The current issue of Sunday Nation, the largest newspaper in the region in terms of circulation, has just published the details of the terms and conditions of the loan agreements under which Kenya borrowed money from China to build the standard gauge railway.
As you go through the agreement, the inescapable conclusion you arrive at is that people who negotiate these loans routinely allow foreigners to tie their fellow Kenyans to lopsided deals, even as they give away our national interests.
Still, the story left out the most important part of the deal — the pricing of the Chinese loan. Truth be told, we are going to pay these loans through the teeth because, while we borrowed during benign times, we will repay them in turbulent times.
With trends beginning to show that the US Fed will continue to tighten monetary policy in 2019, all indications are that we will be finding ourselves operating in a hostile international economic environment defined by the end of cheap money in international markets, global trade wars and Brexit.
Mark you, the loan from the Chinese is pegged to the London Inter-Bank Offering Rate (Libor), which has been rising steadily ever since we signed up for the debt in 2014 and the US Fed started raising interest rates.
But, perhaps, the most important lesson highlighted by the Sunday Nation story is the need for extra transparency on the terms and conditions of foreign loans. As things stand, public disclosures and reporting on external debt is very poor.
Under the Public Finance Management Act, the Cabinet Secretary for The National Treasury is supposed to provide to Parliament a report every four months on all new loans obtained from outside Kenya or denominated in a foreign currency.
It does not happen.
Yet regularity in reporting and the lack of disclosure of the terms and conditions of these loans is but a minor problem. The quality of the information which the Treasury publishes on public debt is so opaque as to leave huge dark holes.
Indeed, the darkest hole in terms of public disclosure of the stock of foreign loans is in the reporting on loans that are borrowed by the government and then extended to parastatals — the so-called on-lent loans.
We don’t have a comprehensive on-lending policy with clear guidelines on loan monitoring, recovery, accounting and reporting the on-lending activities.
As I was going through the prospectus we put out for the London Eurobond borrowing, I was surprised to discover a revealing disclosure about external loans.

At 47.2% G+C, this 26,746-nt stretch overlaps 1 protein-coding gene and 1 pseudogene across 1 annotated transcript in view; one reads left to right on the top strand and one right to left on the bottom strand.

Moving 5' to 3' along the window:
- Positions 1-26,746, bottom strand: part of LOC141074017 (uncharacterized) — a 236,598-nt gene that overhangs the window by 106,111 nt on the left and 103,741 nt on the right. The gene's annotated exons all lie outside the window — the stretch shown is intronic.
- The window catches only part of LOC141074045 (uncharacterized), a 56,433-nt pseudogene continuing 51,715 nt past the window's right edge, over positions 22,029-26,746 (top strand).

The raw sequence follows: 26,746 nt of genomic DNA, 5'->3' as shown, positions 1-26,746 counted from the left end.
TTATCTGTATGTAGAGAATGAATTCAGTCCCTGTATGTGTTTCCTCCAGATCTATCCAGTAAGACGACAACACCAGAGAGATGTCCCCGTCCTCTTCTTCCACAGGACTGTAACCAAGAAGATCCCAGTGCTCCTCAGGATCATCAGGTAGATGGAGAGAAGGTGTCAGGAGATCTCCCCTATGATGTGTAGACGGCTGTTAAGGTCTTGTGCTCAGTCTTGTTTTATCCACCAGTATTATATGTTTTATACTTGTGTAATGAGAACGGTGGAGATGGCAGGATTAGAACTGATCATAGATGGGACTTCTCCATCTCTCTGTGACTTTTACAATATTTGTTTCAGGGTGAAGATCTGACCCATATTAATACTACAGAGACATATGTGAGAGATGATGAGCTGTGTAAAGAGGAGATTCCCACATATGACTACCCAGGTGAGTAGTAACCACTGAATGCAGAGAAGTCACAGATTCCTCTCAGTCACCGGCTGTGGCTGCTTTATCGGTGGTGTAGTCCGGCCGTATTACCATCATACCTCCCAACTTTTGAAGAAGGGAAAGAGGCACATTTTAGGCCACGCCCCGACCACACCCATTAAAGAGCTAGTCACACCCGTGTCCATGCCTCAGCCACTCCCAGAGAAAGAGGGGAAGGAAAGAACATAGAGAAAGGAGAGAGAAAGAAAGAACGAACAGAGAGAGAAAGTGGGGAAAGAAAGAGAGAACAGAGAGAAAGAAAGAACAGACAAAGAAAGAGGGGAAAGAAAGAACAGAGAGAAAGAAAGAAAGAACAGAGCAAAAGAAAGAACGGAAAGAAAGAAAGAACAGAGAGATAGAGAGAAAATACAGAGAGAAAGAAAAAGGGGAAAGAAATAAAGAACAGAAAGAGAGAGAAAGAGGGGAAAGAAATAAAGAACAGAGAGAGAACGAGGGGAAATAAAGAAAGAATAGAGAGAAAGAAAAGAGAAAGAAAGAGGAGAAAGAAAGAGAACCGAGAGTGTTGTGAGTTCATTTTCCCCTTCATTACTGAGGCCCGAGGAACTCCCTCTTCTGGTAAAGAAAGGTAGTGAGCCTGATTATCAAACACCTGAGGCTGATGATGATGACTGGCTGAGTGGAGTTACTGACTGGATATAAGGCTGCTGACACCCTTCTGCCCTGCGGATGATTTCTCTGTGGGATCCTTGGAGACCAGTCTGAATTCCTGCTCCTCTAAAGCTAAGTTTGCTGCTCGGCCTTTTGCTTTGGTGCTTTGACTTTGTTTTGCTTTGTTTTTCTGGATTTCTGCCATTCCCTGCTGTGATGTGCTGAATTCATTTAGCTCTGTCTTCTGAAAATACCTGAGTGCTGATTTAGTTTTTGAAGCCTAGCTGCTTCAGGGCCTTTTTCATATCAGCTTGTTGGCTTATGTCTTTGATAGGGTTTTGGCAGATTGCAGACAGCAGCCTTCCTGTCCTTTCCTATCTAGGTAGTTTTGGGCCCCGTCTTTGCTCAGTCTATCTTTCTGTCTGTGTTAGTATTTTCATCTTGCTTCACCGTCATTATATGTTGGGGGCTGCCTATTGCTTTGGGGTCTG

This is how the prospectus purported to disclose the external loans that were apparently extended to parastatals in the energy sector, and that caught my attention: “During 2017, various ministries and corporations such as the Ministry of Energy and Kenya Power entered into a series of loans with China Exim Bank amounting to $1.2 billion and Yuan 3.4 billion.”
It continued: “Such loans mature between 2030 and 2040 and were to be used for funding certain infrastructure and electricity projects.”
Just how vague can somebody be while reporting and disclosing such important information?
And when an external loan is contracted and on-lent to a parastatal, shouldn’t it be reported in its balance sheet” Shouldn’t it sit on the books of the government as a contingent liability when the said parastatal fails to pay the money?
Parliament should insist on regular disclosure and tabling of actual loan agreements before the National Assembly.
I picked up the latest disclosure on public debt that covers up to July 2018.
What you will find there is generic information derived from Excel spreadsheets. The information is not from a general ledger maintained on the principles and practices of double-entry bookkeeping.
Worse, the stock of all on-lent external debts are reported by industry — making it difficult to see even rudimentary information such as who the borrower is and the terms of the borrowing.
We must all the time bear in mind the fact that, as we have seen in the case of the SGR, these external loan agreements contain conditions that are hidden in the fine print but which expose taxpayers to huge contingent liabilities.
How did we end up here?
You have to go back to 2014, when the Treasury sought Parliament’s approval to increase the ceiling on the stock of external debt from $14 billion to $28 billion.
The PFM Act gives Parliament authority to set limits, or ceilings, on external borrowing by the national government. But by raising the ceiling, we opened the floodgates and set the stage for an unprecedented spike in commercial loans in the government’s books.